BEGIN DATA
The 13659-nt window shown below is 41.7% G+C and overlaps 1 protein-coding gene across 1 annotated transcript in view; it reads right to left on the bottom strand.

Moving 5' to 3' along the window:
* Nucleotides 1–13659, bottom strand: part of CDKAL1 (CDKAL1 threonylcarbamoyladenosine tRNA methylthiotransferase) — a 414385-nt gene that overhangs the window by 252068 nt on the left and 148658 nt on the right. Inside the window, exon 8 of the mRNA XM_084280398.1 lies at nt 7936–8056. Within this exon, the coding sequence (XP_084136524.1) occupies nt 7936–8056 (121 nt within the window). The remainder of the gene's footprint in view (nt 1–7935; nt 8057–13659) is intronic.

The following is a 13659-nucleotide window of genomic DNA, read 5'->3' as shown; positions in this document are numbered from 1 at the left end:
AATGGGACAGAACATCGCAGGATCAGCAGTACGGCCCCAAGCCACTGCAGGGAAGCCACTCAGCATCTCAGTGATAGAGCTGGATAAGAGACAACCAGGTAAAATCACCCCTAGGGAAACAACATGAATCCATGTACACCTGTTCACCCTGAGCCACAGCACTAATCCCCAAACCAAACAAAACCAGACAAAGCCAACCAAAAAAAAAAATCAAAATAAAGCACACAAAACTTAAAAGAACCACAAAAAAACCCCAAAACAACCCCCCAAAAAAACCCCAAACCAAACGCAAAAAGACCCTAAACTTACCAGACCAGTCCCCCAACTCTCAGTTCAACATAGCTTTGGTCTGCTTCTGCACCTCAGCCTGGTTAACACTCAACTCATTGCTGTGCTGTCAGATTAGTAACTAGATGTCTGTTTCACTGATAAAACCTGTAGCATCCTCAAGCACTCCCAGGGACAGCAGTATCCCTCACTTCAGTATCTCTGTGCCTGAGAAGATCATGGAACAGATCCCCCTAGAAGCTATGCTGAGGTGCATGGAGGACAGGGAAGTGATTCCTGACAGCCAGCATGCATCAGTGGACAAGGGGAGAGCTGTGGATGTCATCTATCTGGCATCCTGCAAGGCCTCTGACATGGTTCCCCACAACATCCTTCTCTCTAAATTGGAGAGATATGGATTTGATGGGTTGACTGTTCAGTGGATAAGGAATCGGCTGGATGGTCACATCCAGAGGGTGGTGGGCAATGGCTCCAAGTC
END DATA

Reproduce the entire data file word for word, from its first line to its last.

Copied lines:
The 13659-nt window shown below is 41.7% G+C and overlaps 1 protein-coding gene across 1 annotated transcript in view; it reads right to left on the bottom strand.

Moving 5' to 3' along the window:
* Nucleotides 1–13659, bottom strand: part of CDKAL1 (CDKAL1 threonylcarbamoyladenosine tRNA methylthiotransferase) — a 414385-nt gene that overhangs the window by 252068 nt on the left and 148658 nt on the right. Inside the window, exon 8 of the mRNA XM_084280398.1 lies at nt 7936–8056. Within this exon, the coding sequence (XP_084136524.1) occupies nt 7936–8056 (121 nt within the window). The remainder of the gene's footprint in view (nt 1–7935; nt 8057–13659) is intronic.

The following is a 13659-nucleotide window of genomic DNA, read 5'->3' as shown; positions in this document are numbered from 1 at the left end:
AATGGGACAGAACATCGCAGGATCAGCAGTACGGCCCCAAGCCACTGCAGGGAAGCCACTCAGCATCTCAGTGATAGAGCTGGATAAGAGACAACCAGGTAAAATCACCCCTAGGGAAACAACATGAATCCATGTACACCTGTTCACCCTGAGCCACAGCACTAATCCCCAAACCAAACAAAACCAGACAAAGCCAACCAAAAAAAAAAATCAAAATAAAGCACACAAAACTTAAAAGAACCACAAAAAAACCCCAAAACAACCCCCCAAAAAAACCCCAAACCAAACGCAAAAAGACCCTAAACTTACCAGACCAGTCCCCCAACTCTCAGTTCAACATAGCTTTGGTCTGCTTCTGCACCTCAGCCTGGTTAACACTCAACTCATTGCTGTGCTGTCAGATTAGTAACTAGATGTCTGTTTCACTGATAAAACCTGTAGCATCCTCAAGCACTCCCAGGGACAGCAGTATCCCTCACTTCAGTATCTCTGTGCCTGAGAAGATCATGGAACAGATCCCCCTAGAAGCTATGCTGAGGTGCATGGAGGACAGGGAAGTGATTCCTGACAGCCAGCATGCATCAGTGGACAAGGGGAGAGCTGTGGATGTCATCTATCTGGCATCCTGCAAGGCCTCTGACATGGTTCCCCACAACATCCTTCTCTCTAAATTGGAGAGATATGGATTTGATGGGTTGACTGTTCAGTGGATAAGGAATCGGCTGGATGGTCACATCCAGAGGGTGGTGGGCAATGGCTCCAAGTC